Genetic factors, not maternal smoking, could be behind lower academic achievement in children, says a new US-Swiss study.
Maternal smoking during pregnancy (SDP) has been consistently linked with numerous birth complications and problems in the offspring, including unsuccessful pregnancy outcomes, lower intellectual abilities, lower academic achievement (AA), more inattention and hyperactivity problems, and increased antisocial behavior.
AdvertisementSDP is correlated with psychosocial risks, such as early age at childbearing; parental history of psychopathology and antisocial behavior, low socioeconomic status, poor parenting, and ongoing exposure to parental substance use.
These correlated risks could confound the association between SDP and offspring adjustment. A number of researchers have also argued that genetic confounds may explain the associations between SDP and offspring adjustment.
Researchers led by Brian D'Onofrio, Department of Psychological and Brain Sciences, Indiana University, used a number of statistical and quasi-experimental approaches to explore the underlying causal mechanisms responsible for the association between maternal SDP and offspring AA.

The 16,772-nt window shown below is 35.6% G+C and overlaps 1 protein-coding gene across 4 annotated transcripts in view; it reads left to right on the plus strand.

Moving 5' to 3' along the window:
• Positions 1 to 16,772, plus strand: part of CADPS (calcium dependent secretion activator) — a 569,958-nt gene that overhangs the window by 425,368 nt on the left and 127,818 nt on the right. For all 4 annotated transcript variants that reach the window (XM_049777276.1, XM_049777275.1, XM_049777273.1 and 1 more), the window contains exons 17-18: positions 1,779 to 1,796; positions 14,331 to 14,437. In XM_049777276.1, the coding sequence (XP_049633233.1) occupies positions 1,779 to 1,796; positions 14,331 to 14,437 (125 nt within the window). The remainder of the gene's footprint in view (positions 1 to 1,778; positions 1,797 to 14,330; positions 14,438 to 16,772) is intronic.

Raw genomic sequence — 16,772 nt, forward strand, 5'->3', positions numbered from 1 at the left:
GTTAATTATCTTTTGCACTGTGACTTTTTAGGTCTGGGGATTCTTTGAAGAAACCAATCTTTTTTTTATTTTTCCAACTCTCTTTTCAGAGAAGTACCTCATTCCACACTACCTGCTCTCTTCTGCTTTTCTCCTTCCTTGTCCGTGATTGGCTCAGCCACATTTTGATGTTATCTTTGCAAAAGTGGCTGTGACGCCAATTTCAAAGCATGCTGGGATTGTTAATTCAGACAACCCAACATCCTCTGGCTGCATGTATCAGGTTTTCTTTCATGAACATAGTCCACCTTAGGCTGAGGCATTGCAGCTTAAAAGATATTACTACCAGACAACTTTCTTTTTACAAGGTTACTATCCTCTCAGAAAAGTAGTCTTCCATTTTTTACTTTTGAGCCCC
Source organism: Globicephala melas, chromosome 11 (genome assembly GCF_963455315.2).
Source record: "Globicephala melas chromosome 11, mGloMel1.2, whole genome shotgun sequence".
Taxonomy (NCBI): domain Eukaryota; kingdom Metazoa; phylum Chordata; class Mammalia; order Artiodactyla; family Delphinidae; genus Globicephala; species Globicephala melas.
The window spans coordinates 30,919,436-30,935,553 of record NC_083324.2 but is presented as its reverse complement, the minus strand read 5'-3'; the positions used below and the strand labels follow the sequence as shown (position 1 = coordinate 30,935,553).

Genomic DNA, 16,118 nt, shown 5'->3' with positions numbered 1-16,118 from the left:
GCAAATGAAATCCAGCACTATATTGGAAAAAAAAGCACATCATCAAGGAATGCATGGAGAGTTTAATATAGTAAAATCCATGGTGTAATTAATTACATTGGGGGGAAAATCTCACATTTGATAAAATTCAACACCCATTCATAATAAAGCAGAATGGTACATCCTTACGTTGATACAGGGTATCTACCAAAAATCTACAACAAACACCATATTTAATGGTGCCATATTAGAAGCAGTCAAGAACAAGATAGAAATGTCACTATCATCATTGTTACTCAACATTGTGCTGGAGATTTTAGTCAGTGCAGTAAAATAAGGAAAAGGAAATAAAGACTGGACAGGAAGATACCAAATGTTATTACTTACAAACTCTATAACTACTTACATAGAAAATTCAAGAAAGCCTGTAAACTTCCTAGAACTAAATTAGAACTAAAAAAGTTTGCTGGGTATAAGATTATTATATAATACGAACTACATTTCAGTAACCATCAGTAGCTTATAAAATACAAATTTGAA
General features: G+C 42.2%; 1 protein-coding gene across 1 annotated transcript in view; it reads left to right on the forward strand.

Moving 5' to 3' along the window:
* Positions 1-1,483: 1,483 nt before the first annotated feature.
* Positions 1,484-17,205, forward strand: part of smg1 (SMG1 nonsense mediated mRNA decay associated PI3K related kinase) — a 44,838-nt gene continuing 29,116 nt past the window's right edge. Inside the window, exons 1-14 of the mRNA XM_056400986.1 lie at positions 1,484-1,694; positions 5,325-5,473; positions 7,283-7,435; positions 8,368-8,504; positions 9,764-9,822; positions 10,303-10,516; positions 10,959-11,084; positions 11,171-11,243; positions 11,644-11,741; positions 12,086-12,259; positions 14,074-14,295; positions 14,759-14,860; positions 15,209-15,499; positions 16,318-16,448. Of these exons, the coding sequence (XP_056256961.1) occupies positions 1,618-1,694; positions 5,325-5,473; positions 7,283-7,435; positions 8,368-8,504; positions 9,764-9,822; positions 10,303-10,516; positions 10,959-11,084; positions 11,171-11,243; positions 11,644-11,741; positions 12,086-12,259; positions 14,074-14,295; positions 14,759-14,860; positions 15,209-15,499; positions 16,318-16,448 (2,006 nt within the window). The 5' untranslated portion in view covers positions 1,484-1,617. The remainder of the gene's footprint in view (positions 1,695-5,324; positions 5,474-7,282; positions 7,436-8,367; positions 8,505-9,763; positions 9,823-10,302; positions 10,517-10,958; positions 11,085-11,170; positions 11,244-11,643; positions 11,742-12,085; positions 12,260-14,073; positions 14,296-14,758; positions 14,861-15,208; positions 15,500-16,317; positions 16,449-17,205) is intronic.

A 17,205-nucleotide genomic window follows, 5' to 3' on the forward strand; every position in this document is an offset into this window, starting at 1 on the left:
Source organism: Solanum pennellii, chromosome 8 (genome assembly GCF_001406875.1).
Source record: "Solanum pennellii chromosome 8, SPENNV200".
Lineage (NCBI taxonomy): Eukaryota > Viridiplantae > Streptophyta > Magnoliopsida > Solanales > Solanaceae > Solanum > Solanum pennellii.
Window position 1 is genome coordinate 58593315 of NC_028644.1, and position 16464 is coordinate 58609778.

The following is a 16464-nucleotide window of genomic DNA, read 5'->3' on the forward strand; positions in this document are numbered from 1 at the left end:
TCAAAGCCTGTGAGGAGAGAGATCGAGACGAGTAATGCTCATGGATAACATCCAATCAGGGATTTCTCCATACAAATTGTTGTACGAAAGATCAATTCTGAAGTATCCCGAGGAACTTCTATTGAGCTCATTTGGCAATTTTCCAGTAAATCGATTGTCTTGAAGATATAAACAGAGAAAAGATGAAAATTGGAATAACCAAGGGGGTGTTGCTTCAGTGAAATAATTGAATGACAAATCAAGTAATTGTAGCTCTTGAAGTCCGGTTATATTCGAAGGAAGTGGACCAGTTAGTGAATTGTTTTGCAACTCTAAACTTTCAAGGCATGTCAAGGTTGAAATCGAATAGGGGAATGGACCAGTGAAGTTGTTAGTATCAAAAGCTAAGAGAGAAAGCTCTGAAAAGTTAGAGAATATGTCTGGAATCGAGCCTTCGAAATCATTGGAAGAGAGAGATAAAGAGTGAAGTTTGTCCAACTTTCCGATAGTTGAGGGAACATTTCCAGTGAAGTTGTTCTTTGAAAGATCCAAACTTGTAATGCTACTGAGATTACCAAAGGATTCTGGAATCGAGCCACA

They build on a previous study which compared siblings differentially exposed to SDP on school grades using offspring born in Sweden between 1983 and 1987. " We use a larger sample to explore the association between SDP and grade average (using data on every individual born in Sweden between 1983 and 1991), include scores from a standardized assessment of mathematic proficiency given to all students in Grade 9 throughout the country, explore the possible confounding role of measured maternal and paternal characteristics, and utilize multiple quasi-experimental designs to help specify the causal mechanisms through which SDP is associated with lower AA," the researchers said in their findings published in the Child Development journal.